Minnetrista facts for kids
Elizabeth Ball Center, located at the Minnetrista Cultural Center in Muncie, Indiana
Minnetrista, is the home of the Ball Jar and a Gathering Place located in Muncie, Indiana with exhibits and programs that focus on nature, local history, gardens, and art. The 40-acre (160,000 m2) campus includes a museum with changing exhibits, the historic home called Oakhurst, many themed gardens, outdoor sculptures and a portion of the White River Greenway. It is located in the Minnetrista Boulevard Historic District, added to the National Register of Historic Places in 2012.
Located on the grounds, visitors can tour George Alexander Ball's house, known as Oakhurst, which was built in 1895 and designed by architect Louis Gibson. The first floor is furnished to appear as it did in the 1920s. Visitors can also tour the grounds that feature many outdoor sculptures purchased by members of the Ball family.
There are many themed gardens, which include:
- Nature Area - three representations of Indiana native habitat, a pond, woodland and prairie
- Oakhurst Gardens - located by the Oakhust house, features a formal garden, sunken gardens, woodland gardens and courtyard garden
- Wishing Well Garden - designed in 2000 by the Delaware Master Gardeners, features themes of Four Seasons, Moon and Bird & Butterfly gardens
- Rose Garden
- Backyard Garden, formerly the Children's Gardens which was renovated in 2012
- Colonnade Garden
- Orchard Courtyard - a seasonal container garden display
In 1887, the Ball family moved their glass manufacturing company from Buffalo, New York to Muncie, Indiana. Ball Brothers Glass Company became one of America's best-known manufacturers of canning jars.
The family purchased most of the land along the north bank of the White River in 1893. They committed themselves to community projects that would improve the quality of life for East Central Indiana residents. An unfortunate event, the burning of one of the Ball family homes in the late 1960s served as an inspiration for the second generation of the Ball family. That inspiration would eventually blossom into more than they ever imagined: A place for lifelong learning.
The word "Minnetrista" means "a gathering place by the water", and was the name of the original home built by Frank Clayton Ball in 1894, which burned in 1967. The Ball family created the word from the Sioux word "mna" which means "water" combined with the English word "tryst". The Minnetrista Cultural Center was built on the same site in 1988.
More than 10,000 square feet of behind-the-scenes space at the Minnetrista is devoted to the preservation of the artifacts and archival material that documents the history of East Central Indiana. There are more than 15,000 objects within the museum's collection that include artifacts and archival materials such as photographs, diaries, clothing, quilts, furniture, locally manufactured products, and more. A selection of the objects and archival records are now available online. Currently, the records accessible include: postcards, photographs, objects, and over 2,300 book catalog records. Some of the topics included are Muncie Pottery, the Ball Corporation, Ball family, business, clubs and organizations, gardening, collectibles, and artwork. The library and archives are open to the public.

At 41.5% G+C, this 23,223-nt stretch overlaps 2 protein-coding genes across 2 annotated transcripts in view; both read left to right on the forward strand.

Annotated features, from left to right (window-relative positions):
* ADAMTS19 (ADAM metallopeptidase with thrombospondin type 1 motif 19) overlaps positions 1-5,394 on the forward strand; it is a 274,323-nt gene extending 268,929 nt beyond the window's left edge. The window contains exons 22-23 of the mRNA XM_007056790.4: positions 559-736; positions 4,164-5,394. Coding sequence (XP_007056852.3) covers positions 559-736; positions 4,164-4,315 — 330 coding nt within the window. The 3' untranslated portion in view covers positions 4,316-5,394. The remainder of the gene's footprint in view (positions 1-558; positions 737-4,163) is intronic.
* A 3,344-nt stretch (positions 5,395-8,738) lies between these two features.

The Minnetrista has events for the whole family that includes the Imagination Playground, Explorer Bags that allows visitors to explore and great their own adventure, step into the past and play in Betty's Doll House and Cabin, and special Saturday events. The Minnetrista has four annual events: Garden Fair in the spring, Faeries, Sprites, and Lights in July; Summer Stage Fest at various times throughout the summer, and Enchanted Luminaria Walk the first weekend of December. In addition, Minnetrista hosts a Farmers Market that draws 45,000 visitors each year. Throughout the year, the Minnetrista holds various workshops such as a glass workshop and a canning workshop.
Minnetrista also has specific adult programing such as Senior Free Admission Day, Tea and Talk where specific topics are covered like Women's Suffrage, adult workshops, and After Hours themed events.
In 2020 two rooms in the historic Lucius L. Ball home were transformed into the Bob Ross Experience, adding new life to the space that was once the iconic painter's studio where he filmed "The Joy of Painting." Ross filmed at the home from 1983 to 1988 when the home was owned by WIPB, the local PBS affiliate in Muncie. The Minnetrista exhibit, cosponsored by Bob Ross, Inc., was opened on October 31, 2020, and will be open Wednesday through Sunday.
Minnetrista has acres of formal and natural gardens, an expansive restored natural area that includes interpretive signs, ponds, and hiking trails. Minnetrista is currently working to create a comprehensive GIS-based map of the entire campus, including a detailed database of the plants available. This project is a partnership between the Horticulture Department at Minnetrista, the Delaware County Office of Geographic Information, and Ball State University (providing internship positions through the Landscape Architecture, Natural Resources, Geography, or Biology Departments).
- Ball brothers
- Ball Corporation
- Beneficence sculpted by Daniel Chester French
- Appeal to the Great Spirit sculpted by Cyrus Dallin
- Hemingray Glass Company
- Wheeler-Thanhauser Orchid Collection and Species Bank
- Cardinal Greenway